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Leukemia & Lymphoma

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Multiple Myeloma


There are different treatments for multiple myeloma. Talk with your doctor about your options:

Chemotherapy -- drugs that kill cancer cells -- can often slow the progress of the disease when they're used together with other treatments.

Steroid drugs, such as dexamethasone (Decadron) or prednisone, can help destroy the faulty plasma cells. Also, they may lessen the stomach sickness chemotherapy can cause. Usually, they're taken in combination with other standard chemo.

Other medicines destroy cancer cells and stop the growth of new blood vessels that "feed" cancer cells. They include:

Other drugs keep cancer cells from dividing and multiplying by stopping proteins involved in the process. They include:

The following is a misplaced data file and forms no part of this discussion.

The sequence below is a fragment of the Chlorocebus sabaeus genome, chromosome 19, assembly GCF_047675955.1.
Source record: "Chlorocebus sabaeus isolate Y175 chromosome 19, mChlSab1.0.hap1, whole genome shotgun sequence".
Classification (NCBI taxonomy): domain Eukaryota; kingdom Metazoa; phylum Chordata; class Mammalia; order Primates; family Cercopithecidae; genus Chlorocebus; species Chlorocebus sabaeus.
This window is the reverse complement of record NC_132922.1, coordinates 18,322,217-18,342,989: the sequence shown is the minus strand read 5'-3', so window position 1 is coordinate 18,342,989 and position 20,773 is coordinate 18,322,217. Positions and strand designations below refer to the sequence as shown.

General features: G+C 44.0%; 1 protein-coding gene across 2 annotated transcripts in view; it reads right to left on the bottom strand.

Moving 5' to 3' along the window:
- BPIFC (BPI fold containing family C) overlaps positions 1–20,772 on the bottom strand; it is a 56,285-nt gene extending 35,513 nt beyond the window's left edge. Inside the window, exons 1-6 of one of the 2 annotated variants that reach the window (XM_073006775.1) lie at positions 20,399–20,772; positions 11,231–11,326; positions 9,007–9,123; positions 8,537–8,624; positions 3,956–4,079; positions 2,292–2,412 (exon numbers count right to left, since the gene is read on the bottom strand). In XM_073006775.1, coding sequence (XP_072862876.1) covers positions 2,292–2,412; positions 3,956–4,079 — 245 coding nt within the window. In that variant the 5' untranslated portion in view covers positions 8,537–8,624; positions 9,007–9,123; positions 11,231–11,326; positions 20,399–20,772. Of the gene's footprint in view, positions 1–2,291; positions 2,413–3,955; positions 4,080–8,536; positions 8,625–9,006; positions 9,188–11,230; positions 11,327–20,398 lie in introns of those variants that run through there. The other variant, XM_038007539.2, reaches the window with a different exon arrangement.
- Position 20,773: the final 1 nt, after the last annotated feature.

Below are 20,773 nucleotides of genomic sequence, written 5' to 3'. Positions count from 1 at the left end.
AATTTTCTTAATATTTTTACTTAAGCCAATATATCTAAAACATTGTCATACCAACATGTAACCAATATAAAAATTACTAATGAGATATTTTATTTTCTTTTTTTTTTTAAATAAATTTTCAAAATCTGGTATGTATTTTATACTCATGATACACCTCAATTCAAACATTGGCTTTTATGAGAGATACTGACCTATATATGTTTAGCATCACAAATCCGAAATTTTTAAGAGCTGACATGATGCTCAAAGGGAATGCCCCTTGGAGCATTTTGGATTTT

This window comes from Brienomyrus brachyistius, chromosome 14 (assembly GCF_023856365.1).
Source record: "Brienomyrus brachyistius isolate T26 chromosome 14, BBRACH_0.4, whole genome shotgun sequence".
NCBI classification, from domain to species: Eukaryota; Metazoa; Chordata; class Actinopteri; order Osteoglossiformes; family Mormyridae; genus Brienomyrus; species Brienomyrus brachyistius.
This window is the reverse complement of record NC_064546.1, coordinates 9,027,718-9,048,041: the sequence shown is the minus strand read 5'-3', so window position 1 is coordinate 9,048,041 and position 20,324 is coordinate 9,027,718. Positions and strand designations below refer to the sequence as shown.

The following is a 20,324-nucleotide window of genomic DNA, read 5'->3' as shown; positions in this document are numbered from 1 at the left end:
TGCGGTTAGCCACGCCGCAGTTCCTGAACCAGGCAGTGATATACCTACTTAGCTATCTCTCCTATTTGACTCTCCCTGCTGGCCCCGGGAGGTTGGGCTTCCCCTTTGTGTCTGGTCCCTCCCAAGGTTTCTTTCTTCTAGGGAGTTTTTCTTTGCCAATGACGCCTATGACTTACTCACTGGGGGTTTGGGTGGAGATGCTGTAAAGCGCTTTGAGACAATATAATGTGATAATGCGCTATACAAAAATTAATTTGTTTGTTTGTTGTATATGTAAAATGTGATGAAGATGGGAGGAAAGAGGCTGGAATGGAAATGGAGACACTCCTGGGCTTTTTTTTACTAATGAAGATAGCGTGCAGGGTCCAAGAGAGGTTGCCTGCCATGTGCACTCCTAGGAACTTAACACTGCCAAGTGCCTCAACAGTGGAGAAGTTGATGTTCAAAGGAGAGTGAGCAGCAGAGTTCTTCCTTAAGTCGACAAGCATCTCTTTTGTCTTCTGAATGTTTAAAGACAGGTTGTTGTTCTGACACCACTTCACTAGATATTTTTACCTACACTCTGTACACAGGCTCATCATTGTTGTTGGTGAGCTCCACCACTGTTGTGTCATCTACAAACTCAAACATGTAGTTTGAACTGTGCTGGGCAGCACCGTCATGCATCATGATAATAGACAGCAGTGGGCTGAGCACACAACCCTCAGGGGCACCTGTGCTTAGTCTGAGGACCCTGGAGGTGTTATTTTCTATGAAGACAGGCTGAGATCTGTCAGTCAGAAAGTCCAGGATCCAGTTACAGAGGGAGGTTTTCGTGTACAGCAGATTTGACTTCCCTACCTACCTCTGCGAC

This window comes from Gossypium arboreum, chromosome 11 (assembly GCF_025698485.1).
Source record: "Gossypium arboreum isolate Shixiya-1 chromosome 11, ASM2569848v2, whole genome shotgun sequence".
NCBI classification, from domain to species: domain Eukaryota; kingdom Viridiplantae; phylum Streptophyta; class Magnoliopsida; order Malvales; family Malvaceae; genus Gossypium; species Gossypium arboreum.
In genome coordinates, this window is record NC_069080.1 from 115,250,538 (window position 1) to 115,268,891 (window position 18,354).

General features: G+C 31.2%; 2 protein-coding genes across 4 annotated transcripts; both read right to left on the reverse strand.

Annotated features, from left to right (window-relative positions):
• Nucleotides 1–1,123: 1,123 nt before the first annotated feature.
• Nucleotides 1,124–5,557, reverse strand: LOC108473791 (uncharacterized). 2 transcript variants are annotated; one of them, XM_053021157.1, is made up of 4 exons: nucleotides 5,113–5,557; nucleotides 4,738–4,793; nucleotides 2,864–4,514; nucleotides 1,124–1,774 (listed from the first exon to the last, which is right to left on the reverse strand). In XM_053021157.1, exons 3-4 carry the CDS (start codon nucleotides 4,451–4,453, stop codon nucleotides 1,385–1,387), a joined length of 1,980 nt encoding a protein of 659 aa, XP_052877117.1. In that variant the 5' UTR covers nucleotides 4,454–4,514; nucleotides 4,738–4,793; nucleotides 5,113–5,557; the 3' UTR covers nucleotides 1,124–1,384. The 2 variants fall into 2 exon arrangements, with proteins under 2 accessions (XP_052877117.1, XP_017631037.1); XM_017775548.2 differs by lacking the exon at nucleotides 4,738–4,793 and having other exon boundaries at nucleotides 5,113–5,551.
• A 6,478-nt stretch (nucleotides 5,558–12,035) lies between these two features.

You may need to take more than one of these types of drugs together.

Radiation therapy uses high-dose X-rays to destroy cancer cells.

A stem cell transplant replaces the cancerous cells with healthy cells. These can come from you, a close relative, or a matched donor. First, you get a high-dose chemotherapy drug. It kills both the cancer and healthy cells in your bone marrow.

After your chemo, you'll get a transplant of stem cells that can help get your bone marrow working right again. These particular stem cells are ones that live in your bone marrow and help make new blood cells.

When you get a stem cell transplant, a donor will supply the new stem cells. You'll need to get on a waiting list to find a donor who's the right match for you, so your body doesn't reject the new cells. Close relatives, such as a brother or sister, are the best chance for a good match. If that doesn't work out, you need to get on a list of potential donations from strangers. Sometimes the best chance for the right stem cells will be from someone who's the same race or ethnicity as you.

Before the transplant, you'll likely get high doses of chemo for about a week or two. You may get side effects like nausea and mouth sores.

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